"By 2030, NCDs will be the leading cause of death and disability in every region of the world."

The WHO predicted back in 1996 that the health issues associated with NCDs were a problem for developing countries and would soon dwarf concerns about infectious diseases. However, there has been little appetite for action.

"Global health donors and institutions remained preoccupied with containing infectious diseases and improving maternal and child health. According to a 2010 report by the Center for Global Development, between 2004 and 2008, 70 percent of total funding for NCDs came from just three sources, by far the largest of which was the WHO itself. That same report found that in 2007, programs devoted to NCDs received less than three percent of the nearly $22 billion spent on global health."

Concern has now been raised to a level at which it was possible to generate a meeting at the UN General Assembly last September. Little emerged from that meeting other than pronouncements. There were the expected constraints on funding in a weak economy, and the lobbying efforts of those who benefit from helping create illnesses, but Bollyky blames the lack of progress on a strategic problem.

"As a class, NCDs have little in common other than being the diseases that become more prevalent as a population reduces the plagues and parasites that kill children and adolescents. NCDs are, in short, the diseases of those with longer lives."

"Trying to address these diseases as a single class and on a global level has both broadened opposition and diffused support for effective action. On one hand, addressing NCDs as a single category has united a wide array of otherwise disconnected industries, from agriculture to pharmaceutical companies and restaurants, against global targets to reduce NCDs and their risk factors. On the other hand, it has made it difficult to mobilize states and sufferers of NCDs worldwide around a specific and meaningful policy agenda."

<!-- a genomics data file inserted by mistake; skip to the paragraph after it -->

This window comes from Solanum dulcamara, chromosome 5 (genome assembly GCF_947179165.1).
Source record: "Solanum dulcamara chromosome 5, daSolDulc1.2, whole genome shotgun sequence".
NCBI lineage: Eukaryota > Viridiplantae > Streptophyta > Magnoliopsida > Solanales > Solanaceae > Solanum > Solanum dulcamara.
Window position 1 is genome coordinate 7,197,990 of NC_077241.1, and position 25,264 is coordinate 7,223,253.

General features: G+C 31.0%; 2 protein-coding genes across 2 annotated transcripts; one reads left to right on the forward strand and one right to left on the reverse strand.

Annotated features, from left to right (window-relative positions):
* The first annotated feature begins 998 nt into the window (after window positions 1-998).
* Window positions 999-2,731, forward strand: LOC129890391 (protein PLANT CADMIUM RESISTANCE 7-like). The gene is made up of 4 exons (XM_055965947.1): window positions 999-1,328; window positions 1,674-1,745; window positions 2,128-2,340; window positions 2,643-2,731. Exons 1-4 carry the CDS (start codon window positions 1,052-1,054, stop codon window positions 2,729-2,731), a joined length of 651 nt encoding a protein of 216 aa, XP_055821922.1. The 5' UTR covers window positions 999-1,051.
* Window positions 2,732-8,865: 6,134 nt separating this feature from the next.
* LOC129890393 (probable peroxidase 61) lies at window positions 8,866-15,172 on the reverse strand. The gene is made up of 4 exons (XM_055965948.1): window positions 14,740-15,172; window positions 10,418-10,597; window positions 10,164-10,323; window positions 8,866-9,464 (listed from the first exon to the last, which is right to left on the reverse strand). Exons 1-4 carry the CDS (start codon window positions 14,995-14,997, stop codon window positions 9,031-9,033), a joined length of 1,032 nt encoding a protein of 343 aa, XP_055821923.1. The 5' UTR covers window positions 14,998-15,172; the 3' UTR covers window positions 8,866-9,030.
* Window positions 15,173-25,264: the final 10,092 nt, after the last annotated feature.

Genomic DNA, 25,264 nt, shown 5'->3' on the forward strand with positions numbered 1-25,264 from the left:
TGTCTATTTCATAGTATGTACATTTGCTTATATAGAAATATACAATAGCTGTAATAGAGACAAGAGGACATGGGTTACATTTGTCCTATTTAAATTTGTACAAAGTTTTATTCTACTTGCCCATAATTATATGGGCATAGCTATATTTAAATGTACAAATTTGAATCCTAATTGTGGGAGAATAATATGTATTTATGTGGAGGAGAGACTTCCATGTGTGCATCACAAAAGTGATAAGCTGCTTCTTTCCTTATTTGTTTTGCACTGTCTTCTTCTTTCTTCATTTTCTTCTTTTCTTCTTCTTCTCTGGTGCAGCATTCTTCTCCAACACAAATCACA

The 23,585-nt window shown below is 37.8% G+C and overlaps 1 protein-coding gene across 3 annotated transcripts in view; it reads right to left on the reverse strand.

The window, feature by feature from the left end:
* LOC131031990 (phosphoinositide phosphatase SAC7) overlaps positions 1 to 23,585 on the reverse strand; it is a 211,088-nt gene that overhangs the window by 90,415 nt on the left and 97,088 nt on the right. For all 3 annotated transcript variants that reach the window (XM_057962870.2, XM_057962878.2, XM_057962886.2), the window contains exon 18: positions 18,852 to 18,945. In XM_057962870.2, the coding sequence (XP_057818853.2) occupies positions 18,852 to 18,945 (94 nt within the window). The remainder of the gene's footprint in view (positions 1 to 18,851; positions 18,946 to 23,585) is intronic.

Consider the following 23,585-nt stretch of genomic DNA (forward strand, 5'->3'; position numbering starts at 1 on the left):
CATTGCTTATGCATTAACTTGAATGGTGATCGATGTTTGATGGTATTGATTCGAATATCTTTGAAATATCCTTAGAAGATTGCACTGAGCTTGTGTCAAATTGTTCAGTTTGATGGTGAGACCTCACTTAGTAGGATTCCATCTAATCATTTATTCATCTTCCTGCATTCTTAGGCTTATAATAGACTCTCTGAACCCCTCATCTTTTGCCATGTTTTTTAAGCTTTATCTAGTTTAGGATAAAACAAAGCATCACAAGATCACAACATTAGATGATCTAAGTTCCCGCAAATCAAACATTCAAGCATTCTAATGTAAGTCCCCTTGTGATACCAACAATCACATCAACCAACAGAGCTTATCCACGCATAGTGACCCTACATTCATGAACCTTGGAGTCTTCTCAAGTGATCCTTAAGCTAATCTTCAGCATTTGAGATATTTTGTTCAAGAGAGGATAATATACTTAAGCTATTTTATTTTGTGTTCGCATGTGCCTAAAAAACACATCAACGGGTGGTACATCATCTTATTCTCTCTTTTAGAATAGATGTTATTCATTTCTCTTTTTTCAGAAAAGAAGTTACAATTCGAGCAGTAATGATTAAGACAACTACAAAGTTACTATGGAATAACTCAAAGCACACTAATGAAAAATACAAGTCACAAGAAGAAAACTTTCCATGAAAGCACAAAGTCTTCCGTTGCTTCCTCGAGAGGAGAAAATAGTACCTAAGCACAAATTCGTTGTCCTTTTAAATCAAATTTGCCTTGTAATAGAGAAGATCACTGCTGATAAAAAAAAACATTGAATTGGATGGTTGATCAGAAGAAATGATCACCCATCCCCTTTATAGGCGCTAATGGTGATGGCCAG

Bollyky suggests focusing on a few high payoff approaches with attainable goals.

"Tobacco offers a good place to start. According to the WHO, tobacco use already kills more people annually than HIV/AIDS, tuberculosis, and malaria combined. In the coming decades, it is projected to debilitate and kill hundreds of millions more, largely in low- and middle-income countries. Tobacco use is the only leading risk factor common to all the major groups of NCDs: cancer, diabetes, cardiovascular illness, and respiratory dysfunction. By increasing support for tobacco control in developing countries, the international community could help reduce one of the most significant threats to global health today."

There are efforts in place in some countries to regulate and discourage tobacco use. These should be extended to all developing countries. Success with tobacco could lead to similar regulations and controls on the intake of alcohol, salt and trans fats.

The collaboration of the advanced countries would be required. While they think it is appropriate to discourage tobacco use in their own lands, they seem willing to encourage its use in other countries.

The international community can do much to address this issue, but, ultimately, the responsibility lies with the developing countries themselves. Just as better governance led to the improvements is child mortality mentioned at the beginning, better governance will be required to address the more subtle issues associated with NCDs.

"Accordingly, the fundamental challenge in this new era of global health is not necessarily new medicine but better governance."

This last conclusion applies as well to the developed countries.